De-Criminalizing Children

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The New York Times

De-Criminalizing Children

by
New York Times Editorial

As many as 150,000 children are sent to adult jails in this country every year — often in connection with nonviolent offenses or arrests that do not lead to conviction. That places them at risk of being raped or battered and increases the chance they will end up as career criminals.

To fix this problem, Congress needs to properly reauthorize the Juvenile Justice Delinquency and Prevention Act of 1974, under which states agreed to humanize juvenile justice policies in exchange for more federal aid. This act was largely bypassed in the 1990s when unfounded fears of an adolescent crime wave reached hysterical levels.

When it reauthorizes the law — it is already three years late — Congress should make it illegal for states to place children in adult prisons, perhaps with the exception of truly heinous criminals.

The House has yet to introduce a new bill; in the Senate, an updated version has yet to be voted out of the Judiciary Committee. The Senate bill is less than ideal, but it does encourage the states to de-emphasize the practice of detaining children in adult jails before trial and requires them to better protect young people who end up there. Several states have begun to reform their systems: housing young people in juvenile facilities — where they are better protected and can get mental health treatment — even if they have been convicted in adult courts. The current version of the law threatens states with loss of federal aid if they make that decision. The Senate bill would do away with that language.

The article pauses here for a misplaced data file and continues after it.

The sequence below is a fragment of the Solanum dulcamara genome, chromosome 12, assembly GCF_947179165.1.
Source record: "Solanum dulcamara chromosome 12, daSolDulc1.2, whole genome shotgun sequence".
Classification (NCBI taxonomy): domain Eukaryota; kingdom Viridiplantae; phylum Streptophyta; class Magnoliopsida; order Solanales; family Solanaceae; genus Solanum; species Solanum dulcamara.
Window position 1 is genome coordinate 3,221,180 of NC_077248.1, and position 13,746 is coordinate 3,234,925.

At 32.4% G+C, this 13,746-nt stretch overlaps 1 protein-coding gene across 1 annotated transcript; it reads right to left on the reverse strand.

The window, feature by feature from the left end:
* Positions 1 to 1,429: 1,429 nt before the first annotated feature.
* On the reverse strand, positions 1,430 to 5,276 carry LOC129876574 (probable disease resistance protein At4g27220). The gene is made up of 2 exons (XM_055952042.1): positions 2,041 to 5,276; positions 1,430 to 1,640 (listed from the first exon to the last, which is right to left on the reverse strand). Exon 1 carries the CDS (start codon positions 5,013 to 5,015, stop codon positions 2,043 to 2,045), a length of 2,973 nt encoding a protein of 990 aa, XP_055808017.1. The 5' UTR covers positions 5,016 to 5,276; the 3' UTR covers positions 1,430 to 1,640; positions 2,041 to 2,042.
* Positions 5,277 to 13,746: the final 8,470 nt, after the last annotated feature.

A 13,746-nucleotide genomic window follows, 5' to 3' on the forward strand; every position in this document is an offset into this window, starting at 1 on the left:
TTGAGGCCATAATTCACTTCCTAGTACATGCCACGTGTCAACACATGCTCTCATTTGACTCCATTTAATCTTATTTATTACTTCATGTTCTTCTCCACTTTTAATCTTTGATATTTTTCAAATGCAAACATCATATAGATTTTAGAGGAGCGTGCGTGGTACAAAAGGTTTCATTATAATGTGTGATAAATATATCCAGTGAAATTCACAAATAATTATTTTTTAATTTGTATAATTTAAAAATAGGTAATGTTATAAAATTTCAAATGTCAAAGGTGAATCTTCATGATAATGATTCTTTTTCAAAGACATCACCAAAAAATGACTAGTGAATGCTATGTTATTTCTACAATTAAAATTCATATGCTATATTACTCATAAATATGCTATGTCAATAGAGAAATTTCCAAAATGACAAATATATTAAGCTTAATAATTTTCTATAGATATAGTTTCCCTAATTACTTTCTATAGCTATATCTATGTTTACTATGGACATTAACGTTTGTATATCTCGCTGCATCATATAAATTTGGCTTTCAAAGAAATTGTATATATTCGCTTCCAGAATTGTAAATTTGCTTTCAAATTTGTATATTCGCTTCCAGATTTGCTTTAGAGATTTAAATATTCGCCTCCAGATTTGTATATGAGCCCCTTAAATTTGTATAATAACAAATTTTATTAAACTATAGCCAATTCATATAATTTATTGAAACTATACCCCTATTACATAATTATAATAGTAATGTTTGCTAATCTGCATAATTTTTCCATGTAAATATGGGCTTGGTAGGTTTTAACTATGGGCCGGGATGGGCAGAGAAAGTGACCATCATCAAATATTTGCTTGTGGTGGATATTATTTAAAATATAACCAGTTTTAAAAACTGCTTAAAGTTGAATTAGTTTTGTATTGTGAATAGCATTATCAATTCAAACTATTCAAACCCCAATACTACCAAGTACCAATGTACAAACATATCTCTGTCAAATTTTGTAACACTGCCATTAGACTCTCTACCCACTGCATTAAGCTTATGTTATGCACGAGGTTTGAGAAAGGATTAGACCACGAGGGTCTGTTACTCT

The bill also would require states to phase out policies under which children are detained in either juvenile or adult facilities for offenses like violating curfew or smoking. These children should be dealt with through community-based counseling or family intervention programs, which are better for the child and for taxpayers.

In addition, the bill increases financing for mentoring, drug treatment, mental health care and other programs that have been shown to keep children out of custody in the first place. And it would require states to closely monitor — and address — racial inequities in their system. Studies show that black and Hispanic children get harsher treatment at all levels of the juvenile justice system than white children.

The Senate bill is not perfect. But it represents a welcome step away from the cruel and self-defeating policies that subject children to irreparable harm at the hands of the state and puts them on a path that too often leads to a lifetime spent behind bars.

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